Windows 10, remote upgrade

A tale of a brave Windows 8.1 system upgraded solely using Remote Desktop (RDP) and TeamViewer.

Heard about Windows 10 yet? That new, shiny toy from Microsoft? No? What the hell?! How long did you live in that Un*x cave?

Sorry, I just had to, even though I like both Linux and Unix; some fans just can’t really get over their affection. :-)

Moving on.

And now the upgrade…

If you run one of the Windows 7 or 8.1, you have probably already received an update with “Get Windows 10” app. Since all other websites focus on the basic upgrade path, I decided to do something a bit crazy: upgrade my home Windows 8.1 to Windows 10 remotely.

The computer I was doing the upgrade on, is 300 km far away from my current location. Thus, if anything went wrong, I’d have to wait at least another week before I’d get physical access to the computer again.

And since I didn’t want to wait, I performed the upgrade using the Media Creation Tool.

General tips for doing the upgrade

  1. You’ll need at least 4 gigs of free space on the system drive, but reserve a few more.
  2. During upgrade, Windows won’t let you preserve your apps and settings if you download different language version of Windows 10. This means, if you initially installed Windows in the Czech language, you also have to get Czech Windows 10, otherwise you can’t preserve the installed apps.
  3. Sometimes, upgrade process does not recognize the language correctly and downloads the wrong language version, leaving you with no option to preserve apps. If that happens, run the Media Creation Tool and choose Create installation media for another PC. Select the correct language version, edition and architecture, choose to create ISO image, then wait until it is created. Afterwards, just mount it and run setup.exe.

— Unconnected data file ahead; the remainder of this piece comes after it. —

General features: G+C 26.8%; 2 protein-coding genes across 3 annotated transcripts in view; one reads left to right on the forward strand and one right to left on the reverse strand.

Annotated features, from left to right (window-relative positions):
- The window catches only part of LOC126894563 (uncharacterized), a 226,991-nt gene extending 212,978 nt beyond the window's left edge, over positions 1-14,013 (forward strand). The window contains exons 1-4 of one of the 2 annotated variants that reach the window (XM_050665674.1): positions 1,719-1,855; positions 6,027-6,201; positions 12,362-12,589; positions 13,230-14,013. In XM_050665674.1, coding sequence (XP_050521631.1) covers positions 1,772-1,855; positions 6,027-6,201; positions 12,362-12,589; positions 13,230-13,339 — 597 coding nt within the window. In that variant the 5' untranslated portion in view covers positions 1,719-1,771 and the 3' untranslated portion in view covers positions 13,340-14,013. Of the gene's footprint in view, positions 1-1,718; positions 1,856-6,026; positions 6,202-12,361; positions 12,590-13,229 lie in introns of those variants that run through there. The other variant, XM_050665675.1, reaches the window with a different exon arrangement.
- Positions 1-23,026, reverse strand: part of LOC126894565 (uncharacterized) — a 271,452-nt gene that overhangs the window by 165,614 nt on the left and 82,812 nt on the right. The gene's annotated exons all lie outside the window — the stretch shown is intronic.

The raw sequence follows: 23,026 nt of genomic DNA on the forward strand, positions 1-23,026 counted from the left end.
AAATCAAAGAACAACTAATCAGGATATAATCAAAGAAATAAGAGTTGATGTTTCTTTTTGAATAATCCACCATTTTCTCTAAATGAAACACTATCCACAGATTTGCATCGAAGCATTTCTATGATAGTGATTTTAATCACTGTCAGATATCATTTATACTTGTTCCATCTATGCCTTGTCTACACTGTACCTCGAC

4. The upgrade process is one of the easiest I have ever seen. Seriously. Don’t worry about it too much. Plus, it is reversible.

Remote upgrade

And now the thing we’re all waiting for: remote upgrade. Frankly, the process is the same as locally, and it worked perfectly fine over RDP connection. Until reboot

When the upgrade is in progress, you can’t track the progress remotely, so I had to just sit tight. The process is fully automated, whether something goes wrong or not. Understandably, network connection is not active in the first phase, so ping won’t work either.

After several reboots, the computer starts responding to the network, and OOBE activates. Remote Desktop Service did not start automatically, though! Which was weird, because Cygwin SSHd daemon did start. That way I was able to connect to the computer and verify what was happening.

For a while, I did try starting Remote Desktop service. That obviously wasn’t enough, as I still couldn’t connect. Then, I was toying with TightVNC server in the command line, trying to start it up, and coming to the conclusion: this is not going to work; but then, after running netstat -n -b, I was presented with an unexpected sight:

Pavel@Pavel-8 ~/vncserver
$ netstat -n -b

Active Connections

  Proto  Local Address          Foreign Address        State
  TCP    192.168.1.12:22        192.168.1.209:51520    ESTABLISHED
 [sshd.exe]
  TCP    192.168.1.12:22        192.168.1.209:51524    ESTABLISHED
 [sshd.exe]
  TCP    192.168.1.12:445       192.168.1.209:53991    ESTABLISHED
 Can not obtain ownership information
  TCP    192.168.1.12:49440     censored      :5938    ESTABLISHED
 [TeamViewer_Service.exe]

Oh yeah. I haven’t noticed at all, but TeamViewer got launched in the background. As most of the services did.

If you allow TeamViewer to run as a service, and set up a password for logging in (and it’s all even easier if you have a TeamViewer account), then you have absolutely no problem connecting to your computer, no matter the circumstances. I almost forgot that German developers are too stubborn to just comply with the obvious Windows restrictions. So, after that I connected, rolled through the OOBE (custom settings, of course), and logged in easily. And right after that, I was able to reset the Remote Desktop service and login with the usual mstsc call.

TeamViewer connected to my home computer

Note that if I had TightVNC server installed and running as a service, I would, most likely, be able to connect as well, but that’s untested and on your own risk. :-)

Conclusion

  1. If you have some local services, they are likely to get started right after upgrade. For example, TeamViewer and Cygwin services did start. Remote Desktop is, however, not one of them.
  2. Never underestimate Germans.

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